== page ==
The Secret to Creating Opportunity Is Help

A team of esteemed researchers led by Raj Chetty recently set out to tackle a vexing question. Why, when offered housing vouchers, do so few low-income families use them to move to neighborhoods that offer them and their children better long-term odds of thriving? Instead, they tend to remain in neighborhoods where incomes are low and opportunity is thin.

The team, at an organization called Opportunity Insights, considered various explanations. Perhaps families receiving vouchers prefer to remain where they are. After all, they may enjoy proximity to family and friends, a convenient commute to work, or cheaper rent.

Another possibility is that they actually do not prefer to stay put. Maybe they would love to move to a different area, but they are stymied by the complexity of the search process, a lack of good information, or bias against them on the part of landlords.

In a randomized, controlled trial among recipients of housing vouchers in the Seattle and King County areas of Washington state, the researchers tested those two hypotheses. They found that not only are families open to moving to "higher opportunity" neighborhoods, but also that they eagerly do so and report higher satisfaction with where they live—when one particular factor is present. That factor is help.

The researchers provided three kinds of help to a group of more than 400 families who received housing vouchers:

  • Customized search assistance to locate desirable housing and to prepare applications.
  • Direct engagement with landlords to build relationships and expedite leasing hassles.
  • Short term financial assistance, for things like security deposits.

The help made a big difference. Compared to families that didn’t receive these interventions, many more families moved to neighborhoods associated with better long-term outcomes and earnings.

The study highlights the limits of policy as a single vehicle for creating opportunity. Housing policies to provide vouchers already existed and had existed for some time. But they didn’t really work. Don’t get me wrong: A good policy is better than no policy… or a bad policy. But without providing help to allow potential recipients to take advantage of the good policy, many goals cannot be achieved. That’s what this study demonstrates.

If you think about it, the same thing is true in education. In fact, choosing a school might not be much different than choosing a neighborhood. A recent study suggests that more privileged families leverage information about school performance from sources like GreatSchools to drive their enrollment decisions, leading to self-segregation. Does that mean information about school quality is bad or that GreatSchools is not a valuable tool? No, of course not. It means that those tools are not equally accessible to everyone. As in the housing study, many families who would find the information very useful could probably use some help accessing it. Very often, though, they aren’t getting it.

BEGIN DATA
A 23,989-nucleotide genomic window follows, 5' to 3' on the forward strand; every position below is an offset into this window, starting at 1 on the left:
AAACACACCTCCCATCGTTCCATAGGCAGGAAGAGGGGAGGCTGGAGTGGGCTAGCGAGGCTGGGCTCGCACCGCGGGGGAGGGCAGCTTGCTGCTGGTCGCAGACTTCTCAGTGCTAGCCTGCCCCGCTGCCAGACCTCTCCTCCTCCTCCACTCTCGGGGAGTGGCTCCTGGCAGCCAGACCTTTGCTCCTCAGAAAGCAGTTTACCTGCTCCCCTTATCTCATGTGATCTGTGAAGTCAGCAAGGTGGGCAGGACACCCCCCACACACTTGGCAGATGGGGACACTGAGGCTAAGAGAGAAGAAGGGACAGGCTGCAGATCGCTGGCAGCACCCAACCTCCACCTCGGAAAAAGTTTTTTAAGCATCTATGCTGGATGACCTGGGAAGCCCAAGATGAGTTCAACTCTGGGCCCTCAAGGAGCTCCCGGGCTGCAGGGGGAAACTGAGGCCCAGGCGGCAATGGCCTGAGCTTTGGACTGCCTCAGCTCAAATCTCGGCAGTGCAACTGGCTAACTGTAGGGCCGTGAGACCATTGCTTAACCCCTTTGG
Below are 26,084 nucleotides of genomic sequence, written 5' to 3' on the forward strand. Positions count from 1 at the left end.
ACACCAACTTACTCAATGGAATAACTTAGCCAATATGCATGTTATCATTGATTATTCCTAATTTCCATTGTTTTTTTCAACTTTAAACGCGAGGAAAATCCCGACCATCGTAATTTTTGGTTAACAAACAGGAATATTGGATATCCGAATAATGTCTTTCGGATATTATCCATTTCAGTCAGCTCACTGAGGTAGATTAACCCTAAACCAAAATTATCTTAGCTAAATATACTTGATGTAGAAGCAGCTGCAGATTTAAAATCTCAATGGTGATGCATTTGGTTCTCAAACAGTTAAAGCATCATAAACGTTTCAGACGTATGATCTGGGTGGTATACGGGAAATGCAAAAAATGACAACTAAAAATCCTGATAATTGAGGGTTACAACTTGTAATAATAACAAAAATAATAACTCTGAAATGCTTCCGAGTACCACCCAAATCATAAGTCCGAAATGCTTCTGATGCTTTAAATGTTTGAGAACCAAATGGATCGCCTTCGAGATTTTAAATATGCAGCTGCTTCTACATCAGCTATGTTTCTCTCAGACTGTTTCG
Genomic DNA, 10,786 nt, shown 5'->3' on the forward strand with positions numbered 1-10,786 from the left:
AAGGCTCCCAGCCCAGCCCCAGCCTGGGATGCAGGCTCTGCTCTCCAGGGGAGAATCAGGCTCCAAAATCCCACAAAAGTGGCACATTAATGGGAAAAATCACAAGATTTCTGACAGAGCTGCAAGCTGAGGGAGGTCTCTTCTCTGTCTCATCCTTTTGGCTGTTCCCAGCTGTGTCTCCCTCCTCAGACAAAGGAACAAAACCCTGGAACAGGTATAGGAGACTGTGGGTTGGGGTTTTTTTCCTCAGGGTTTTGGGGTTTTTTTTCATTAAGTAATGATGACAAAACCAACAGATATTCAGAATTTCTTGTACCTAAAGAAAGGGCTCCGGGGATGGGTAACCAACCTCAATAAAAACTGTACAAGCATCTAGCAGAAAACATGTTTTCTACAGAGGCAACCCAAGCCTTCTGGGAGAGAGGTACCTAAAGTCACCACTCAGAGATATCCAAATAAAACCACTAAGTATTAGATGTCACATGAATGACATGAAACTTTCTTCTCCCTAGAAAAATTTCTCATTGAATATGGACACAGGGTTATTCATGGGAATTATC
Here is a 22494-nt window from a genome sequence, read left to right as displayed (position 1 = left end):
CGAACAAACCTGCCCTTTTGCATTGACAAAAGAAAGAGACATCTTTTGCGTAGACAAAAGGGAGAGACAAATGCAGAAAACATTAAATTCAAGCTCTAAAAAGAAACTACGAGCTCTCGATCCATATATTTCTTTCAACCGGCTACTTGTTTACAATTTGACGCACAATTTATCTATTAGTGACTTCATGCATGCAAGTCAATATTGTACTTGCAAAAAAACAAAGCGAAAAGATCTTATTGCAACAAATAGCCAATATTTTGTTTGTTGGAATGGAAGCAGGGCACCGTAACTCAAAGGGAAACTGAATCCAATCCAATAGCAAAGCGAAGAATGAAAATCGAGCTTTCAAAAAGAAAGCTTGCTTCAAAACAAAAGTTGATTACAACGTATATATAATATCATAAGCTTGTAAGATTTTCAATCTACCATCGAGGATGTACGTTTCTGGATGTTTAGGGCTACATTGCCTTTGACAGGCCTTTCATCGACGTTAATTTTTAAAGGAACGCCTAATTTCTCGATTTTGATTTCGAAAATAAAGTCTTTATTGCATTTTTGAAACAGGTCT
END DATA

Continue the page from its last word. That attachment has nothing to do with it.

We often argue that states and school systems need to do a better job of measuring school performance and student outcomes, and provide more transparent information about those data points. That may well be true. But what good is capturing better information about school performance if parents can’t find or understand it?

If we approached education with the same mindset the folks at Opportunity Insights took to housing, we would probably pair families with advisors who could walk them through the data and help them use it to make decisions for their own children. If they were thrilled with how their school was doing, they might take pains not to move outside its zoning boundary. If they were disappointed, perhaps they would ask the principal for her plan to improve the school. Or they might move. But in the absence of a little help, they will probably do none of the above.

This is basically what we do at EdNavigator. In New Orleans, for instance, we have partnered with the local school district to ensure that families receive advice and assistance if their children’s school is closed, forcing them to choose another one. We will publish some lessons from that work in an upcoming paper. (Spoiler alert: When families receive help, they are much more likely to submit their school choice applications on time and land a seat in a stronger school.)

We cannot expect hardworking, busy families to navigate complex systems like housing and education on their own—and then shrug our shoulders when folks don’t “take advantage” of existing policies (or worse, claim these families must not care enough to bother). If we hope to build true opportunity, we need to rebalance our approach, and pair changes to education policy and practice with equal changes to how families are expected to navigate the system. One in the absence of the other just isn’t going to work.

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